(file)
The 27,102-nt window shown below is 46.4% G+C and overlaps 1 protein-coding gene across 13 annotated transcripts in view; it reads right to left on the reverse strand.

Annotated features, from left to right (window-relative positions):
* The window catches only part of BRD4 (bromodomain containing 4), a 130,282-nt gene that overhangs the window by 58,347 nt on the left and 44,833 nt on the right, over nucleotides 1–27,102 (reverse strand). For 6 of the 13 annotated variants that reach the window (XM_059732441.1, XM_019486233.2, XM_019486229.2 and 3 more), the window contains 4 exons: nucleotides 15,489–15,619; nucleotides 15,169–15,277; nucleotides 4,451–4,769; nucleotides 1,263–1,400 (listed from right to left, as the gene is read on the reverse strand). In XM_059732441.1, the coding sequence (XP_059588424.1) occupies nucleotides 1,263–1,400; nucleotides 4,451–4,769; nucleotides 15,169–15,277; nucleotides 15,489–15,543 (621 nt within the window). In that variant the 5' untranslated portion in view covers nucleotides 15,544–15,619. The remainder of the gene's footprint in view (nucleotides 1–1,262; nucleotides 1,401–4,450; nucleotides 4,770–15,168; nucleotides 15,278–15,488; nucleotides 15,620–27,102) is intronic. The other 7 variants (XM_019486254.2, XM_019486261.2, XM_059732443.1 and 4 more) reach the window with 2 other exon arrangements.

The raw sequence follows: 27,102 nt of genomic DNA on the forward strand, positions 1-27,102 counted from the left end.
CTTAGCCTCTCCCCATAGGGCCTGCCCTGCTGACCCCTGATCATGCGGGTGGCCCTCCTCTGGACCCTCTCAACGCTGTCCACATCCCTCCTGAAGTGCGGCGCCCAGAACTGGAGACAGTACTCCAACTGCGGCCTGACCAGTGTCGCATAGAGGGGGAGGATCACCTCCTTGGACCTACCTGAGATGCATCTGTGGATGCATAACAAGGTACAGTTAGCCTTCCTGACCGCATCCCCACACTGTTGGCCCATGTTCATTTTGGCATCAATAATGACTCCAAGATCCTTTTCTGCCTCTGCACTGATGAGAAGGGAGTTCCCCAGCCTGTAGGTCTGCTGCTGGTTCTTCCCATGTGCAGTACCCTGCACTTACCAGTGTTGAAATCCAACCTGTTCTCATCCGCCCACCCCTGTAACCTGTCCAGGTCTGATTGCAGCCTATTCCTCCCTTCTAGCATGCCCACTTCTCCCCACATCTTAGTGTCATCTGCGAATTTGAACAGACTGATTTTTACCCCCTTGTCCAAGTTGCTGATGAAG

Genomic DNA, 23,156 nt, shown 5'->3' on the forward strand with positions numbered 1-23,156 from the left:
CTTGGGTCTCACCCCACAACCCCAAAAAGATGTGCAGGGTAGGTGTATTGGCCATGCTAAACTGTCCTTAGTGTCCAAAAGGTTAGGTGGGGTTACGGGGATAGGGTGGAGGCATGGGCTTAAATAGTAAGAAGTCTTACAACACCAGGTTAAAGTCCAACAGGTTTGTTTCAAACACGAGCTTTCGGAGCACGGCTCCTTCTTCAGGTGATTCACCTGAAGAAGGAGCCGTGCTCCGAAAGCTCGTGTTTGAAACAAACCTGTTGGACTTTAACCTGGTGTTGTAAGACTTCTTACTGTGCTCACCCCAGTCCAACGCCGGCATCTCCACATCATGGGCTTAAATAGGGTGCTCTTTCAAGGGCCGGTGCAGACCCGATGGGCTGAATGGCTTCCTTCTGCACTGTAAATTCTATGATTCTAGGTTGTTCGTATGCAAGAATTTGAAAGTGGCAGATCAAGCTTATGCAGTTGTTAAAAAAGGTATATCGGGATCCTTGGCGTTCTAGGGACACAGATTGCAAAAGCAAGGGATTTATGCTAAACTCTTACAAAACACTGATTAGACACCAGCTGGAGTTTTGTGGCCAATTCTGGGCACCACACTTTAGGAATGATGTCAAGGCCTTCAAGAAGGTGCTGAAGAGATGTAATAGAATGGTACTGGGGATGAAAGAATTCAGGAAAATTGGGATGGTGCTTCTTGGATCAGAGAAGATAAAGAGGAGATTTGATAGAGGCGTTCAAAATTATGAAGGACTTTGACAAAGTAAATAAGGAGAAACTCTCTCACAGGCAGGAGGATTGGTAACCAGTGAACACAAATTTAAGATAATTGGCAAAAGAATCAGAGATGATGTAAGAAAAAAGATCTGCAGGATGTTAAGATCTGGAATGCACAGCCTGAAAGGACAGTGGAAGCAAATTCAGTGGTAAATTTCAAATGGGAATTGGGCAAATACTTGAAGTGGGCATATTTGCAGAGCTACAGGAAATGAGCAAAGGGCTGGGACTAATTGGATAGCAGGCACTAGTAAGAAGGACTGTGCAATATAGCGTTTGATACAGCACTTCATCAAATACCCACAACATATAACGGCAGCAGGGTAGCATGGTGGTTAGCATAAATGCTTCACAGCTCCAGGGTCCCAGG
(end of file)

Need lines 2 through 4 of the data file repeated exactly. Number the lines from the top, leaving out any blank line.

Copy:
Annotated features, from left to right (window-relative positions):
* The window catches only part of BRD4 (bromodomain containing 4), a 130,282-nt gene that overhangs the window by 58,347 nt on the left and 44,833 nt on the right, over nucleotides 1–27,102 (reverse strand). For 6 of the 13 annotated variants that reach the window (XM_059732441.1, XM_019486233.2, XM_019486229.2 and 3 more), the window contains 4 exons: nucleotides 15,489–15,619; nucleotides 15,169–15,277; nucleotides 4,451–4,769; nucleotides 1,263–1,400 (listed from right to left, as the gene is read on the reverse strand). In XM_059732441.1, the coding sequence (XP_059588424.1) occupies nucleotides 1,263–1,400; nucleotides 4,451–4,769; nucleotides 15,169–15,277; nucleotides 15,489–15,543 (621 nt within the window). In that variant the 5' untranslated portion in view covers nucleotides 15,544–15,619. The remainder of the gene's footprint in view (nucleotides 1–1,262; nucleotides 1,401–4,450; nucleotides 4,770–15,168; nucleotides 15,278–15,488; nucleotides 15,620–27,102) is intronic. The other 7 variants (XM_019486254.2, XM_019486261.2, XM_059732443.1 and 4 more) reach the window with 2 other exon arrangements.

The raw sequence follows: 27,102 nt of genomic DNA on the forward strand, positions 1-27,102 counted from the left end.